After 13 years, the School’s biggest challenge is to grow in austere times under conditions of funding cuts and the push to entrepreneurialism. We are re-visioning ourselves beyond the part-time program that we are right now, and into a fully-accessible, full-time, four-year degree program that capitalizes on our skills with both on-site and distance learning and teaching. Providing leadership for that process in a changing academic world – I would say that’s my biggest challenge as director.
What does the perspective of Disability Studies bring to the academy and what examples can you give of its impact (on other disciplines)?
If you check the School’s website, right off you will see that our work is “to illuminate the extent to which the lives of disabled people are shaped by patterns of injustice, exclusion, discrimination and the rule of social, cultural and aesthetic ‘norms’.” We don’t so much teach about disability as begin from disability to know more about social and material worlds.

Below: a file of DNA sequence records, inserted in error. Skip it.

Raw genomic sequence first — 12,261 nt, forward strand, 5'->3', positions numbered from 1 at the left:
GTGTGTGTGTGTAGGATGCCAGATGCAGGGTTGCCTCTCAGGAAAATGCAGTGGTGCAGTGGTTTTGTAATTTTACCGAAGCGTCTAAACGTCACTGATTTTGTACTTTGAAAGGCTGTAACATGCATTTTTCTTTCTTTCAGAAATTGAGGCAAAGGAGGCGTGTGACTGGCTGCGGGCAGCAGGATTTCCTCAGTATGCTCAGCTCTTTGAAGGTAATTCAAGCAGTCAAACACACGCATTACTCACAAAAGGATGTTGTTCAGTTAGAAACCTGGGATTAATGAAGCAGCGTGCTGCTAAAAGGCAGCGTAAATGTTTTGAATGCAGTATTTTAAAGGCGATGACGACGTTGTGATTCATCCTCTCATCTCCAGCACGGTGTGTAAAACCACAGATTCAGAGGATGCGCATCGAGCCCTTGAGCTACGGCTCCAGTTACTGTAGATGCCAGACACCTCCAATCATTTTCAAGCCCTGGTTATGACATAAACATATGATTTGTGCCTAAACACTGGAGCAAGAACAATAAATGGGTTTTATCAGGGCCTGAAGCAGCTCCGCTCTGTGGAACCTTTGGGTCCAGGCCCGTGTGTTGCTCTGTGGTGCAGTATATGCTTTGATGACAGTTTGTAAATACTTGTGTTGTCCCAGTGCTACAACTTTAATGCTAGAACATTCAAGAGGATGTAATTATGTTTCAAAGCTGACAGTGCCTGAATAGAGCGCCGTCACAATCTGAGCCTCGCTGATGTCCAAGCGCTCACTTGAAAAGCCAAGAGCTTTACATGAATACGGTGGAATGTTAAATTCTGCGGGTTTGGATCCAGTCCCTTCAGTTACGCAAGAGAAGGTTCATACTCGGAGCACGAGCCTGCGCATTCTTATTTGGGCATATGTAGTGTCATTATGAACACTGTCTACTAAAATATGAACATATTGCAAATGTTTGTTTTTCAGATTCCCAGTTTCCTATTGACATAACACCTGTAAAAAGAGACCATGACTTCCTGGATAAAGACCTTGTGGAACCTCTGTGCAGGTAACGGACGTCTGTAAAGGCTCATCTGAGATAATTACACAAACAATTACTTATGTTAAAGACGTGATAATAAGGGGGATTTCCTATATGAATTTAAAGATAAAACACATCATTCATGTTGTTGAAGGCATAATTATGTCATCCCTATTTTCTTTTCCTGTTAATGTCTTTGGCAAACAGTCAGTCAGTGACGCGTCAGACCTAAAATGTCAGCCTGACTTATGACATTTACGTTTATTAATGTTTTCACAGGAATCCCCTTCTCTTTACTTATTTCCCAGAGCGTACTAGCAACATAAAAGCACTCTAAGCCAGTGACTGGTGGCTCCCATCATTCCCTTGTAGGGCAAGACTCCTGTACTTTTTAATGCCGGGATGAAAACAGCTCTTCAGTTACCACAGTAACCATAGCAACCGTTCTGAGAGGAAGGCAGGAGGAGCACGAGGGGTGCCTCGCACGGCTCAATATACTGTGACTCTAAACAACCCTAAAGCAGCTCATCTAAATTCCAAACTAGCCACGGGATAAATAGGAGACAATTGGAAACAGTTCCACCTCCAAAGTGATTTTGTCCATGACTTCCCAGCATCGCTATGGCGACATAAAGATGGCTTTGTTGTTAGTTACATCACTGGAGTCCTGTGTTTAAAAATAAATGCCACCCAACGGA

That point would hold true not just for teaching but for research as well. We push back against practices of inquiry that make disabled people the focus of inquiry: by category of body/mind, or by population. Our aspiration is to stand with communities and with social movements in our attempts to know and to change the disadvantage people are compelled to live. It’s a stance against the grain of most conversations, where a focus on individual impairment dominates, but it’s a revealing one to hold. I recall being told by a professor of Early Childhood Studies how grateful she was for Disability Studies at Ryerson; our presence made her own work with children so much easier to do.